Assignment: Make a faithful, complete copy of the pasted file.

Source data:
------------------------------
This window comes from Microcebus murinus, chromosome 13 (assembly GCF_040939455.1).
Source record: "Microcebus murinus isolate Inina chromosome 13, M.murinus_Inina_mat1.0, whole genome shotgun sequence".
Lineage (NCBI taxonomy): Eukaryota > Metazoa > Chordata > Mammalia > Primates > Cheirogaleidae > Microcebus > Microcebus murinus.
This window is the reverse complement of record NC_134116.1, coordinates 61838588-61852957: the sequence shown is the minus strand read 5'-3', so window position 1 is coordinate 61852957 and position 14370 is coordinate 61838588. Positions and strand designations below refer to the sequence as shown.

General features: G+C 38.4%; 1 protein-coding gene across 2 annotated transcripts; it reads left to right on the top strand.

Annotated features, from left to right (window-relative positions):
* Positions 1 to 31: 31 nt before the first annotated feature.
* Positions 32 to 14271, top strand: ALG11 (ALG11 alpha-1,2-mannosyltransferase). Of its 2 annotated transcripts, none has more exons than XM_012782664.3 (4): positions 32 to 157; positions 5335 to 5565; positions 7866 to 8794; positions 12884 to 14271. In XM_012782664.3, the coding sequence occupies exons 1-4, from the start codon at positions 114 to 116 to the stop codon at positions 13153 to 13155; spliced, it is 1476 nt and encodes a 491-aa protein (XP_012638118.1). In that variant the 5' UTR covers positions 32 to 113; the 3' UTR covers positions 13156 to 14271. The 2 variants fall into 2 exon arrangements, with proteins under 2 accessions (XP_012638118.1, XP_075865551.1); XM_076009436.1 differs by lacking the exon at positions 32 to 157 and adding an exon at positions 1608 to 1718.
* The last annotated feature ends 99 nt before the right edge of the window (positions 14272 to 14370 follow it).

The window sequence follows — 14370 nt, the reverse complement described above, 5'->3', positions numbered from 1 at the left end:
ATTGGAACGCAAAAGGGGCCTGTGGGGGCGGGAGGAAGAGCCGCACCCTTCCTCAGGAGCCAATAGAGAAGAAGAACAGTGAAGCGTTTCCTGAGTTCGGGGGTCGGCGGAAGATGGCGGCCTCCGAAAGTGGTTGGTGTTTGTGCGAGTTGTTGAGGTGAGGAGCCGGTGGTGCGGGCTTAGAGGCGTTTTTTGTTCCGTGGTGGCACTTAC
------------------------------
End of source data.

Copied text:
This window comes from Microcebus murinus, chromosome 13 (assembly GCF_040939455.1).
Source record: "Microcebus murinus isolate Inina chromosome 13, M.murinus_Inina_mat1.0, whole genome shotgun sequence".
Lineage (NCBI taxonomy): Eukaryota > Metazoa > Chordata > Mammalia > Primates > Cheirogaleidae > Microcebus > Microcebus murinus.
This window is the reverse complement of record NC_134116.1, coordinates 61838588-61852957: the sequence shown is the minus strand read 5'-3', so window position 1 is coordinate 61852957 and position 14370 is coordinate 61838588. Positions and strand designations below refer to the sequence as shown.

General features: G+C 38.4%; 1 protein-coding gene across 2 annotated transcripts; it reads left to right on the top strand.

Annotated features, from left to right (window-relative positions):
* Positions 1 to 31: 31 nt before the first annotated feature.
* Positions 32 to 14271, top strand: ALG11 (ALG11 alpha-1,2-mannosyltransferase). Of its 2 annotated transcripts, none has more exons than XM_012782664.3 (4): positions 32 to 157; positions 5335 to 5565; positions 7866 to 8794; positions 12884 to 14271. In XM_012782664.3, the coding sequence occupies exons 1-4, from the start codon at positions 114 to 116 to the stop codon at positions 13153 to 13155; spliced, it is 1476 nt and encodes a 491-aa protein (XP_012638118.1). In that variant the 5' UTR covers positions 32 to 113; the 3' UTR covers positions 13156 to 14271. The 2 variants fall into 2 exon arrangements, with proteins under 2 accessions (XP_012638118.1, XP_075865551.1); XM_076009436.1 differs by lacking the exon at positions 32 to 157 and adding an exon at positions 1608 to 1718.
* The last annotated feature ends 99 nt before the right edge of the window (positions 14272 to 14370 follow it).

The window sequence follows — 14370 nt, the reverse complement described above, 5'->3', positions numbered from 1 at the left end:
ATTGGAACGCAAAAGGGGCCTGTGGGGGCGGGAGGAAGAGCCGCACCCTTCCTCAGGAGCCAATAGAGAAGAAGAACAGTGAAGCGTTTCCTGAGTTCGGGGGTCGGCGGAAGATGGCGGCCTCCGAAAGTGGTTGGTGTTTGTGCGAGTTGTTGAGGTGAGGAGCCGGTGGTGCGGGCTTAGAGGCGTTTTTTGTTCCGTGGTGGCACTTAC